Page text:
Soleils may have screened yesterday at Hackney Picturehouse but we couldn’t resist publishing this wonderful review of this whimsical history lesson
Soleils is a very peaceful, spiritual experience for the viewer. It doesn’t use traditional continuity or narrative, so the characters go on a road trip through different periods of history and all notion of space and distance is abandoned. The film pieces together fables told by a wise man – a “griot”- with segments of African history to create a modern day fable.
The character of the Great Uncle is so wise and comforting that you’ll wish he were sitting at your bedside telling you these stories. Admittedly, it is frustrating – as voiced by Dokamisa – that Sotigui never answers a straight question but replies with more stories, as it makes the film occasionally hard to focus on and occasionally loses the viewer’s attention.
The soundtrack – both relaxing and invigorating at the same time – adds to the liberal treatment of time and space as the characters travel miles and years through an imagined universe, resulting in a feeling of unrestricted imagination. A brave move by the filmmakers that succeeds brilliantly.
The landscape is stunning, so alien and baffling to those of us who have never experienced it firsthand, and it was this coupled with the tales of history that I had never heard that made this film intriguing.
The most gripping parts of Soleils are the things Sotigui tells Dokamisa when giving her a straight answer, not speaking in riddles. For example, their discussion about the lack of prisons in Africa before the colonization by the white people is fascinating and tells history from a perspective that is not so widely known.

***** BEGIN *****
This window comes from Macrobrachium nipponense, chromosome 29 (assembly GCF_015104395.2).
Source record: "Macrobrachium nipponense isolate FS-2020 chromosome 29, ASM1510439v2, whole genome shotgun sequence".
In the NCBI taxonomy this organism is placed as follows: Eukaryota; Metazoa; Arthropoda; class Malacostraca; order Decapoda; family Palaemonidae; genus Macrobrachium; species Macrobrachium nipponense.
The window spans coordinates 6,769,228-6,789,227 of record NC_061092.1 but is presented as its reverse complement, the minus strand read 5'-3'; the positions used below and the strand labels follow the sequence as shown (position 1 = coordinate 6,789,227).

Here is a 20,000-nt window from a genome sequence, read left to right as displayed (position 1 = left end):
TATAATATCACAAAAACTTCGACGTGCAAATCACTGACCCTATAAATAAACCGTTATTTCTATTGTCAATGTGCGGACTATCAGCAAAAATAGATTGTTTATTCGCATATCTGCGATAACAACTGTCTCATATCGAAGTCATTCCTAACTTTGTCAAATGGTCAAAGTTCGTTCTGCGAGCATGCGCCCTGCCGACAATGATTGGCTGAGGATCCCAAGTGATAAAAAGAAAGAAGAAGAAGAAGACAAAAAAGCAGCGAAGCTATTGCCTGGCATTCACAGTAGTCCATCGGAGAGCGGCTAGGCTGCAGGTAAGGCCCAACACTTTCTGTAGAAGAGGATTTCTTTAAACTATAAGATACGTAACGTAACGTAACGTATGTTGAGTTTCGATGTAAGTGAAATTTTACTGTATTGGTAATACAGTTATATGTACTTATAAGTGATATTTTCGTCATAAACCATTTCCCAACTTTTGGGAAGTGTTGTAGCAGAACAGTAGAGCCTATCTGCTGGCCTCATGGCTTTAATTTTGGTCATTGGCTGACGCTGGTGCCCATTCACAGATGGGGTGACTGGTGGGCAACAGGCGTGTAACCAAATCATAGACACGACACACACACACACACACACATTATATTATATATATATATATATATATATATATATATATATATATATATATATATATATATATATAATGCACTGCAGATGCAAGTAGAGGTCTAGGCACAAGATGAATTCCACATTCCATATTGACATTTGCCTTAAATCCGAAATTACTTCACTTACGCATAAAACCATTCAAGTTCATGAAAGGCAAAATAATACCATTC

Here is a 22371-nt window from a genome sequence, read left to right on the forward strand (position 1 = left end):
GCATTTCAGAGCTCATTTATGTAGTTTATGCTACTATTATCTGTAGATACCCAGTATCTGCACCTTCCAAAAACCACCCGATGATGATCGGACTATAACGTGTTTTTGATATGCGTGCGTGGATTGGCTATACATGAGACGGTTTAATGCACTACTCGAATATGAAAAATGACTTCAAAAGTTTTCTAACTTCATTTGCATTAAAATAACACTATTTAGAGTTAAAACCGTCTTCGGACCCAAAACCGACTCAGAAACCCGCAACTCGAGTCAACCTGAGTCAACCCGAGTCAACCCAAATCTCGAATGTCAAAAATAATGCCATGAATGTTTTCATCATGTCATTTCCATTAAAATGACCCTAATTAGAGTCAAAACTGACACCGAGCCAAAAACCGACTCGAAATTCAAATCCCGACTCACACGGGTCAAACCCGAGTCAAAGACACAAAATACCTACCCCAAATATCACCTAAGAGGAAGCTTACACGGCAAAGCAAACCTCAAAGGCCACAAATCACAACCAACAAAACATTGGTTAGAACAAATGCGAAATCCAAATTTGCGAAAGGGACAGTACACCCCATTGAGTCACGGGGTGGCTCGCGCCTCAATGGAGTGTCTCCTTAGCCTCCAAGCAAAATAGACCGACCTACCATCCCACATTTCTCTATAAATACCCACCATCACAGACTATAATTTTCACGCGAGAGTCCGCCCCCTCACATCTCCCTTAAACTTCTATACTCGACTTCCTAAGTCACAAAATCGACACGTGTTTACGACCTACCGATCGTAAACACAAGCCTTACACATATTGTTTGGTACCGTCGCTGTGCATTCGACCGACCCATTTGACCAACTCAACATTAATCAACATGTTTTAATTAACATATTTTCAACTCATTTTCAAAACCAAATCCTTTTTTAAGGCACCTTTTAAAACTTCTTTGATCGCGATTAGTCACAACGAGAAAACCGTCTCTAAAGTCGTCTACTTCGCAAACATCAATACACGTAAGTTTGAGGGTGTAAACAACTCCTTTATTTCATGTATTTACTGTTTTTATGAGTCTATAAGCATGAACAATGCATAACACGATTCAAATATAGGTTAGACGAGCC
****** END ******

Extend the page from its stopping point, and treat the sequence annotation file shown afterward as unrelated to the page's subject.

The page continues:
It would have been nice to have seen more of these moments in the film. There are many instances where Sotigui details examples of historically white prejudice, their sweeping bigoted generalisations and shocking to Dokamisa and to the audience still because many of these views have been accepted as historical fact. However, the film could have done more to debunk the accepted history and reveal the ‘true’ history. An example of when the film succeeds in this is when our leads visit Robben Island and discuss the prisons, because it was this moment that stuck in my mind; as a white viewer it was genuinely fascinating to learn this part of history in a way that has not been offered to me through my education.
The film leaves you feeling like you have been given a small and personal insight into some of Africa’s rich history, but it left me with the desire to know more. It was frustrating to realise how little I know about all these countries that have been subject to so much change from external powers, and yet there are still many cultural traditions that prevail across this continent. The messages that come from this film are enlightening, so while it may not be classically structured or have the easiest dialogue to follow but this film will cause you to take a second look at the moral codes you took for granted, and give you a visual feast along the way.